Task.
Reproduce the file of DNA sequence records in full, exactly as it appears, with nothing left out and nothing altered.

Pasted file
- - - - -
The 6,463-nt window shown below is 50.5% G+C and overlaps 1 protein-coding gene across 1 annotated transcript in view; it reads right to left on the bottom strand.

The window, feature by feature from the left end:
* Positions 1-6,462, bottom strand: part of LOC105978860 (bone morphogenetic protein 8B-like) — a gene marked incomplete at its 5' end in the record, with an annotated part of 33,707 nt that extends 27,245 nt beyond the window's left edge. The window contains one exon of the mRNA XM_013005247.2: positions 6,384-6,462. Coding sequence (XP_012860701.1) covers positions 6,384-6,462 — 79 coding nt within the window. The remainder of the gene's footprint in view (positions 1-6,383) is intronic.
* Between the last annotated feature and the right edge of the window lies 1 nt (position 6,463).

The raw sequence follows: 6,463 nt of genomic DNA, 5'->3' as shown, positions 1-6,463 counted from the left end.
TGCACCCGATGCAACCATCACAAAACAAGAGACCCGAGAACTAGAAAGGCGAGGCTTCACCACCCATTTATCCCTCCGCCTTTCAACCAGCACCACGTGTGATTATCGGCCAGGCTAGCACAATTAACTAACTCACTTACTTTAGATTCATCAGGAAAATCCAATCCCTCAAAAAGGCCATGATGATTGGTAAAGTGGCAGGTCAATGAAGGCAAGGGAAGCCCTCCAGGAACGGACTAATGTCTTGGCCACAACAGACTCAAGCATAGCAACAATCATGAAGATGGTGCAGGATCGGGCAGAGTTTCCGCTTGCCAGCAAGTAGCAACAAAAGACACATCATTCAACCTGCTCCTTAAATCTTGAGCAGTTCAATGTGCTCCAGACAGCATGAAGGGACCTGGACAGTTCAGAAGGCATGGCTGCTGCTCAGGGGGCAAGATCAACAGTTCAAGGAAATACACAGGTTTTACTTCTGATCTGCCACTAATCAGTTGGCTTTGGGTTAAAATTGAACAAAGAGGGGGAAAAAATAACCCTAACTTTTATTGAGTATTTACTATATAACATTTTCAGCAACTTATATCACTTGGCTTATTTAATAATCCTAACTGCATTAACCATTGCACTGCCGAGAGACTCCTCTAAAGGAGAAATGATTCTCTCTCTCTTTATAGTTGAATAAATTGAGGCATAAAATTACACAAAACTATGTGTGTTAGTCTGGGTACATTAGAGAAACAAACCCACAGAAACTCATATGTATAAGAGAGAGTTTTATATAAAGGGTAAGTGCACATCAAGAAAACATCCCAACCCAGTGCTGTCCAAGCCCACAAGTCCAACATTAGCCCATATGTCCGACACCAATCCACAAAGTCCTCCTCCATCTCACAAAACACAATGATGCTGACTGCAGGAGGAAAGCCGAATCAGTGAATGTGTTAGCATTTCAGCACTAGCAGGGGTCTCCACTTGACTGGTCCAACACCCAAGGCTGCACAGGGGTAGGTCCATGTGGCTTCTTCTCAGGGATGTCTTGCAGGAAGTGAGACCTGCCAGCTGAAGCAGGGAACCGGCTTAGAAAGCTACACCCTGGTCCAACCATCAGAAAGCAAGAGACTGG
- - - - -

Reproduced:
The 6,463-nt window shown below is 50.5% G+C and overlaps 1 protein-coding gene across 1 annotated transcript in view; it reads right to left on the bottom strand.

The window, feature by feature from the left end:
* Positions 1-6,462, bottom strand: part of LOC105978860 (bone morphogenetic protein 8B-like) — a gene marked incomplete at its 5' end in the record, with an annotated part of 33,707 nt that extends 27,245 nt beyond the window's left edge. The window contains one exon of the mRNA XM_013005247.2: positions 6,384-6,462. Coding sequence (XP_012860701.1) covers positions 6,384-6,462 — 79 coding nt within the window. The remainder of the gene's footprint in view (positions 1-6,383) is intronic.
* Between the last annotated feature and the right edge of the window lies 1 nt (position 6,463).

The raw sequence follows: 6,463 nt of genomic DNA, 5'->3' as shown, positions 1-6,463 counted from the left end.
TGCACCCGATGCAACCATCACAAAACAAGAGACCCGAGAACTAGAAAGGCGAGGCTTCACCACCCATTTATCCCTCCGCCTTTCAACCAGCACCACGTGTGATTATCGGCCAGGCTAGCACAATTAACTAACTCACTTACTTTAGATTCATCAGGAAAATCCAATCCCTCAAAAAGGCCATGATGATTGGTAAAGTGGCAGGTCAATGAAGGCAAGGGAAGCCCTCCAGGAACGGACTAATGTCTTGGCCACAACAGACTCAAGCATAGCAACAATCATGAAGATGGTGCAGGATCGGGCAGAGTTTCCGCTTGCCAGCAAGTAGCAACAAAAGACACATCATTCAACCTGCTCCTTAAATCTTGAGCAGTTCAATGTGCTCCAGACAGCATGAAGGGACCTGGACAGTTCAGAAGGCATGGCTGCTGCTCAGGGGGCAAGATCAACAGTTCAAGGAAATACACAGGTTTTACTTCTGATCTGCCACTAATCAGTTGGCTTTGGGTTAAAATTGAACAAAGAGGGGGAAAAAATAACCCTAACTTTTATTGAGTATTTACTATATAACATTTTCAGCAACTTATATCACTTGGCTTATTTAATAATCCTAACTGCATTAACCATTGCACTGCCGAGAGACTCCTCTAAAGGAGAAATGATTCTCTCTCTCTTTATAGTTGAATAAATTGAGGCATAAAATTACACAAAACTATGTGTGTTAGTCTGGGTACATTAGAGAAACAAACCCACAGAAACTCATATGTATAAGAGAGAGTTTTATATAAAGGGTAAGTGCACATCAAGAAAACATCCCAACCCAGTGCTGTCCAAGCCCACAAGTCCAACATTAGCCCATATGTCCGACACCAATCCACAAAGTCCTCCTCCATCTCACAAAACACAATGATGCTGACTGCAGGAGGAAAGCCGAATCAGTGAATGTGTTAGCATTTCAGCACTAGCAGGGGTCTCCACTTGACTGGTCCAACACCCAAGGCTGCACAGGGGTAGGTCCATGTGGCTTCTTCTCAGGGATGTCTTGCAGGAAGTGAGACCTGCCAGCTGAAGCAGGGAACCGGCTTAGAAAGCTACACCCTGGTCCAACCATCAGAAAGCAAGAGACTGG